GLI Urges Senate Support of HB 168 Amendment to Protect Jobs and Investments in Kentucky

Louisville, KY (March 3, 2015)  – Greater Louisville Inc. – The Metro Chamber of Commerce announced today that while it was disappointed with the Senate Licensing and Occupation Committee’s choice to move HB 168 forward, it was glad to see a compromise amendment introduced by Sen. Julie Raque Adams (R-Louisville). GLI has opposed HB 168 bill from the outset and contends that it is bad for business and unfairly targets out-of-state distributors operating within Kentucky. HB 168 as it passed the House would completely intervene in the operation of free market principles in the Commonwealth, allowing the legislature – not the market – to pick winners and losers.

In today’s committee meeting, some members noted that the alcohol industry is already highly-regulated. However, this bill as written would extend far beyond regulation so as to be a taking of property. Currently, the version of HB168 passed by the House would cause one company that has operated in the commonwealth for nearly 40 years to lose millions in investment. For a newer corporate citizen, it would destroy a quarter-million dollar investment made towards the distribution of craft beer, all of which has occurred in the last year. GLI hopes that the Senate will choose to limit this damage by voting in favor of the amendment.

“Without the Raque Adams amendment, HB 168 could directly lead to the loss of more than 200 well-paying Kentucky jobs,” said Kent Oyler, President and CEO of Greater Louisville Inc., “We are glad to see that Senator Raque Adams is working to protect Greater Louisville jobs and our companies’ investments. This amendment serves to offer equal treatment to all brewers under Kentucky law and is a fair way to set up Kentucky’s beer distribution system.”

The proposed Raque Adams amendment gives every brewer from Anheuser-Busch to a small Kentucky craft brewer the opportunity to hold up to two distribution licenses, permitting out-of-state brewers to maintain up to two that they already possess. These changes would mitigate any damage to Kentucky’s reputation as a business-friendly state – a reputation burnished today when Kentucky placed first nationally in Site Selection magazine’s annual Governor’s Cup rankings.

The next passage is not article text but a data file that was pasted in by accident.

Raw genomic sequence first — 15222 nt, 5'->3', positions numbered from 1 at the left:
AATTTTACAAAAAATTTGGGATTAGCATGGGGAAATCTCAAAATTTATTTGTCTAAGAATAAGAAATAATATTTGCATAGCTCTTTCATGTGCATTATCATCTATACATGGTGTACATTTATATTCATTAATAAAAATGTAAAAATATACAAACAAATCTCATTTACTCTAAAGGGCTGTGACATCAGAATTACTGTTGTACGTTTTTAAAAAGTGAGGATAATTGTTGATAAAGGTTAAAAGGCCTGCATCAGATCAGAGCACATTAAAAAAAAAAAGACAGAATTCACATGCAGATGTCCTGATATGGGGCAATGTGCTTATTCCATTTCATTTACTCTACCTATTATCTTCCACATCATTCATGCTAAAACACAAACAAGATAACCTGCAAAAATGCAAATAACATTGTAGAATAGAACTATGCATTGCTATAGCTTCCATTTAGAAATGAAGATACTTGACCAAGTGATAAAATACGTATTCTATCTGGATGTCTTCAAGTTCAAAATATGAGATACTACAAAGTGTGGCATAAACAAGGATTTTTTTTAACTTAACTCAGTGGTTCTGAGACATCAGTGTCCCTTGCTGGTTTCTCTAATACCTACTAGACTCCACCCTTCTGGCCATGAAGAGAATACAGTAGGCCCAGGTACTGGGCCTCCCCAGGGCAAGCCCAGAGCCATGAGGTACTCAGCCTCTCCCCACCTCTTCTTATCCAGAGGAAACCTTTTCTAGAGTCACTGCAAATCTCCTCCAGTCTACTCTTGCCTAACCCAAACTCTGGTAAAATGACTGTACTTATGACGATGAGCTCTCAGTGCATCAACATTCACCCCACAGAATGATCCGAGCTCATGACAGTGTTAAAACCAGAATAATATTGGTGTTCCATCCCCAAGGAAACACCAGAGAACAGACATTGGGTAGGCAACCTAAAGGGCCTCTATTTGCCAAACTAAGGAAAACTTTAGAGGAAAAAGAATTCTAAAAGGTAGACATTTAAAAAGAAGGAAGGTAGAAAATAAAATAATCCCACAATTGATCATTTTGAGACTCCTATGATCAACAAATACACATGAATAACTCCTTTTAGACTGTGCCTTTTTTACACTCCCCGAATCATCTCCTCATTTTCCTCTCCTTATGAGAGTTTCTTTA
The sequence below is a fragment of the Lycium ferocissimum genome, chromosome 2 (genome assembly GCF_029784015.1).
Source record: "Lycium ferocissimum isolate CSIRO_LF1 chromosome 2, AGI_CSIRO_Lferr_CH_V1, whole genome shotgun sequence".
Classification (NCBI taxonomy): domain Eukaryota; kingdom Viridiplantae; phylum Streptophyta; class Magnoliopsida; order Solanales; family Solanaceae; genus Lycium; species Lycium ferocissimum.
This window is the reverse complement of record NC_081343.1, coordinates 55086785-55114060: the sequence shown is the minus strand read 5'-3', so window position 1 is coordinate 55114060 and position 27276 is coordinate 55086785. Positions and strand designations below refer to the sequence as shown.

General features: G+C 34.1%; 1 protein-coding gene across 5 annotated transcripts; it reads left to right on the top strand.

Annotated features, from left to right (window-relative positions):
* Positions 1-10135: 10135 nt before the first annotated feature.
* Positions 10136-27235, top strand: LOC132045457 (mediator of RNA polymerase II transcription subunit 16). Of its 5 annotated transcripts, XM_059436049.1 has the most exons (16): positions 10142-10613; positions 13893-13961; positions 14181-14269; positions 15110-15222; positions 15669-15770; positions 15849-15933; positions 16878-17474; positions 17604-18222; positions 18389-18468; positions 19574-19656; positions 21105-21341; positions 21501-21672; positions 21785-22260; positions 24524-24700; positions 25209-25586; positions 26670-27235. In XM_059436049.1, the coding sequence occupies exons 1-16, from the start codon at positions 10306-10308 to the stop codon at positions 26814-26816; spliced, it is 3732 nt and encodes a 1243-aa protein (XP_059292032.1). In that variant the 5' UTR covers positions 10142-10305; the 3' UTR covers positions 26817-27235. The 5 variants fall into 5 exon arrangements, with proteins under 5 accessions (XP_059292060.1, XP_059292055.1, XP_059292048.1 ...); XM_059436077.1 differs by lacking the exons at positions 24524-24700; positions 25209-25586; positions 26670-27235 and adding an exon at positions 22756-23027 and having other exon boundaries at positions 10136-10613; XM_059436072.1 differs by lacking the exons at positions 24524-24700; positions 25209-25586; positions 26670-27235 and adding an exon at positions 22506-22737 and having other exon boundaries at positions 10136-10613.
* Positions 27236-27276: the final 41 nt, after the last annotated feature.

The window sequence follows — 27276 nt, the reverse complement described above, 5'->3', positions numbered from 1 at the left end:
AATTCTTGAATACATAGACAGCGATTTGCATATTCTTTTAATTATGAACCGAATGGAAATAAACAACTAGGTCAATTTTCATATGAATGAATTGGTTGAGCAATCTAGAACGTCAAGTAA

“This amendment will not make HB 168 an ideal bill,” said Sarah-Davasher-Wisdom, Vice President of Government Affairs and Public Policy at Greater Louisville Inc., “but it will protect the hundreds of high paying jobs in Greater Louisville alone and would expand the potential for Kentucky craft brewers to become distributors themselves. Thirty-seven other states have some form of craft self-distribution, and Kentucky should join their ranks.”

The Kentucky State Senate, a body that prides itself on being friendly to business, should be making it easier to do business in the commonwealth. The proposed amendment to House Bill 168 minimizes the bill’s intent to target specific companies and to hamper competition.  While it still limits some businesses’ ability to expand in Kentucky, it stops short of threatening a company’s investment. GLI noted that, in the spirit of compromise, they support Senator Raque Adams’ amendment.

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